In addition, many GFPs exhibit another, long lived, dark state that can be depopulated by illumination with light around 400 nm [46, 97, 107] or by two-photon excitation between 780 and 870 nm . This switching was attributed to spontaneous protonation of the chromophore. The protonated, neutral chromophore has blueshifted absorption and is a very poor emitter. As a result, the protonated chromophore does not absorb at the excitation wavelengths used and is thus dark. Illumination with light of short wavelengths into the absorbance band of the protonated chromophore favours the deprotonation of the chromophore in the excited state. Deprotonation results in the reconstitution of the red-shifted absorption and an efficiently emitting chromophore so that seemingly bleached chromophores were reactivated and regained their fluorescence [46, 97, 107, 108]. The light-induced switching of fluorescent proteins between different emitting or non-emitting states bears great potential for cellular tracking applications and the newly developed super-resolution microscopy techniques [1, 12, 40, 43, 109]. Nevertheless the use of fluorescent proteins in these applications is limited by slow switching response times and low probability of a switching event after illumination. Recently a number of fluorescent proteins, including, for the first time, monomeric reversibly switchable red fluorescent proteins , were engineered that target some of these limitations. Detailed analyses of these switchable fluorescent proteins at the single-molecule level is still at a very nascent stage. Habuchi et al. demonstrated switching between a dim and a bright emitting state on the single-molecule level for the GFP variant Dronpa . They showed that the response to the switching can be of the order of milliseconds and that the photoswitching can be repeated more than 100 times.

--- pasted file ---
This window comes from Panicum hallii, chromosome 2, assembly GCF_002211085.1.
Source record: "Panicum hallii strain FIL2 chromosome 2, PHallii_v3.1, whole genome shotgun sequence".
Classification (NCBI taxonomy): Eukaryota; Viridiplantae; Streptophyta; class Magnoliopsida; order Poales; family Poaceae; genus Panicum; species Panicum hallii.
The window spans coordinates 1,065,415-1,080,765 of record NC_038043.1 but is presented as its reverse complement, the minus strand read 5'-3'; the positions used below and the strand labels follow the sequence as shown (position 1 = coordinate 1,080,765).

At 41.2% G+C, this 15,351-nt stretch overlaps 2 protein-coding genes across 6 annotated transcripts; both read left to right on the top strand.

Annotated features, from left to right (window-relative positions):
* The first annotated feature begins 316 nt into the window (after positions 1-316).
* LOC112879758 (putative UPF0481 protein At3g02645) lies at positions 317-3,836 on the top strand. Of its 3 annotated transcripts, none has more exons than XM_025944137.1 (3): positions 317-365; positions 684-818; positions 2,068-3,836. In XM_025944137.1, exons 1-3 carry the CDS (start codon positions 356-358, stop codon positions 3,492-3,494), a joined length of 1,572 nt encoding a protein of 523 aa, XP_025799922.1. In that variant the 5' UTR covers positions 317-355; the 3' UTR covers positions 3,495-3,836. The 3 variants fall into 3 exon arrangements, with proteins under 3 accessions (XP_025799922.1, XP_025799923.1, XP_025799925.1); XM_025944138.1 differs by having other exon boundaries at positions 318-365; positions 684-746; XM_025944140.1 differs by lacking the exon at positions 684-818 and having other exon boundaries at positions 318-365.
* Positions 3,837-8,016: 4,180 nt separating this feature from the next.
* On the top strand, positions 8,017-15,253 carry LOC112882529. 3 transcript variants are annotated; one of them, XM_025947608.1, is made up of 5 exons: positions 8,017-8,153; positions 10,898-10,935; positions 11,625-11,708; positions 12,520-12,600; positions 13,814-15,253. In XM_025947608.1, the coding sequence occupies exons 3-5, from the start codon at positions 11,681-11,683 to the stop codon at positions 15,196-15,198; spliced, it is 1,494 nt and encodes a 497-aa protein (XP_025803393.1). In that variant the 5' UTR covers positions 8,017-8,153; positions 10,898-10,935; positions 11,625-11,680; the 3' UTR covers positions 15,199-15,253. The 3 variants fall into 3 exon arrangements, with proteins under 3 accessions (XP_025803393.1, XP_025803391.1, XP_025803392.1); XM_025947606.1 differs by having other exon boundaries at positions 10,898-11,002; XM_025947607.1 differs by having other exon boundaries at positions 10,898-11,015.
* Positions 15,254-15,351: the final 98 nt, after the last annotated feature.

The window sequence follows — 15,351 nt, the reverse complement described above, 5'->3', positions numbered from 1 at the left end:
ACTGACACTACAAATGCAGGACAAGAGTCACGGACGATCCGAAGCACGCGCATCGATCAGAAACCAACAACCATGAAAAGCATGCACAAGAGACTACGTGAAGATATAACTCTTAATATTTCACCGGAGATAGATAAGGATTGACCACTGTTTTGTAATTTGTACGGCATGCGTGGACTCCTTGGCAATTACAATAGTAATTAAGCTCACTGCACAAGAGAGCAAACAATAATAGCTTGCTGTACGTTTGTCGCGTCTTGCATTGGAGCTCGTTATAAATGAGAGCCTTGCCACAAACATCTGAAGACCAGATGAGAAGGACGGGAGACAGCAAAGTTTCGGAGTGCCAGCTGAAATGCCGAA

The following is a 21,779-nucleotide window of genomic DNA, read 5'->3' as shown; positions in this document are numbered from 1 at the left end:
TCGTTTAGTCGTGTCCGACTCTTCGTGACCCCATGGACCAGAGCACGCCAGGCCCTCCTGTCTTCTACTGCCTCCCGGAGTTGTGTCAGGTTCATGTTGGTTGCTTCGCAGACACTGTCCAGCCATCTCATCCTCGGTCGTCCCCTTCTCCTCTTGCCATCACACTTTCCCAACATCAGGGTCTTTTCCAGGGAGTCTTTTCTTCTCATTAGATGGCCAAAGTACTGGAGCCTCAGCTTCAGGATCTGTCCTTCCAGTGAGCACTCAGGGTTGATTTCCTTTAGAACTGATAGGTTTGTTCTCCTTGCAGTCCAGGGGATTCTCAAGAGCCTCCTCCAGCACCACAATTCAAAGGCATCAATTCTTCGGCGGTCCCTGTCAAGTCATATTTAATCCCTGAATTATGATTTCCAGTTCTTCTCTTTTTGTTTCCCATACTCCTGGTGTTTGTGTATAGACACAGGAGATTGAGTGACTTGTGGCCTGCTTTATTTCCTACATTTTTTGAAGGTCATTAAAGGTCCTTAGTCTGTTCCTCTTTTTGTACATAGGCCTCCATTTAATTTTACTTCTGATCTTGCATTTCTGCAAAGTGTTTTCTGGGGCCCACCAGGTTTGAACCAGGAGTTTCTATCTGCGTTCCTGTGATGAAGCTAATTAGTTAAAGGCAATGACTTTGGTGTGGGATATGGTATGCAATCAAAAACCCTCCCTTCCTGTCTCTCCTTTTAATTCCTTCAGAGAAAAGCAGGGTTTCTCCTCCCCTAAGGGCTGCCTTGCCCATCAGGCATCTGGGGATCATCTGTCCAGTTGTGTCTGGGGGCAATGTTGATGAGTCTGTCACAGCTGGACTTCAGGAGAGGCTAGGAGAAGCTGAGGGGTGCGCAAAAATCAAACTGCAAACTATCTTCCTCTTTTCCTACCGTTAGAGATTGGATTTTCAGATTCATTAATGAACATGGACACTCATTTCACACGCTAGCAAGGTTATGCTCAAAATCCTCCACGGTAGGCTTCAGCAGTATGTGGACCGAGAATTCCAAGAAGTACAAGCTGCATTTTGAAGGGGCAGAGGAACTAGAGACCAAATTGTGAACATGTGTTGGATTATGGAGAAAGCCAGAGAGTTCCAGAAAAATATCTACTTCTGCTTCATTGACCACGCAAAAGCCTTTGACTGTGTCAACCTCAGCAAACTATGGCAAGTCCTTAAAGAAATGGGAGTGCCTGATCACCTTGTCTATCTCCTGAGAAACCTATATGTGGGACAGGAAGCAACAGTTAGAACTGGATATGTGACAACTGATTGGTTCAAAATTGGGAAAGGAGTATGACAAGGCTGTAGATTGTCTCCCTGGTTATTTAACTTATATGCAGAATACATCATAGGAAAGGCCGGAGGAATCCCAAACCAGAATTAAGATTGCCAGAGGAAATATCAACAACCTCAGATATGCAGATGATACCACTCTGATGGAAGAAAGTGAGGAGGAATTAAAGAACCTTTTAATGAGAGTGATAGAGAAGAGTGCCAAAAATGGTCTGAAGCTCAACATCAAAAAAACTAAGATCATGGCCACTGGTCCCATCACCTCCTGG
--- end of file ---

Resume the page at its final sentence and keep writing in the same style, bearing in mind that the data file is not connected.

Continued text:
Besides fluorescent proteins switching between bright and dim or dark states, proteins switching from a green to a red emitting state have also been discovered [80, 93, 112, 113]. The photoconversion from green to red emission was found to be irreversible and due to cleavage of the backbone of the protein that results in a modified chromophore with extended chromophoric π-system [93, 114]. Again single-molecule emission studies helped to determine the underlying mechanisms of the switching. For the photoswitchable protein Kaede, Schafer et al. found that only 4% of the proteins showed the desired green to red switching after a switching event, and the rest of the proteins regained green emission, showed partial deactivation, or showed partial revival of green fluorescence .
Reef coral fluorescent proteins
The tetrameric reef coral fluorescent proteins, of which DsRed was the first isolated representative , have also been extensively analysed by single-molecule detection methods.
Monomeric red-emitting fluorescent proteins derived from the tetrameric DsRed are becoming increasingly available, and some have also been studied on the single-molecule level [100, 106, 118]. mCherry was found to be the most suitable protein for single-molecule studies ; the pH-dependent blinking observed for these monomeric red fluorescent proteins was linked to conformational rearrangements that enable radiationless deactivation resulting in dark states .
Spectrally resolved single-molecule detection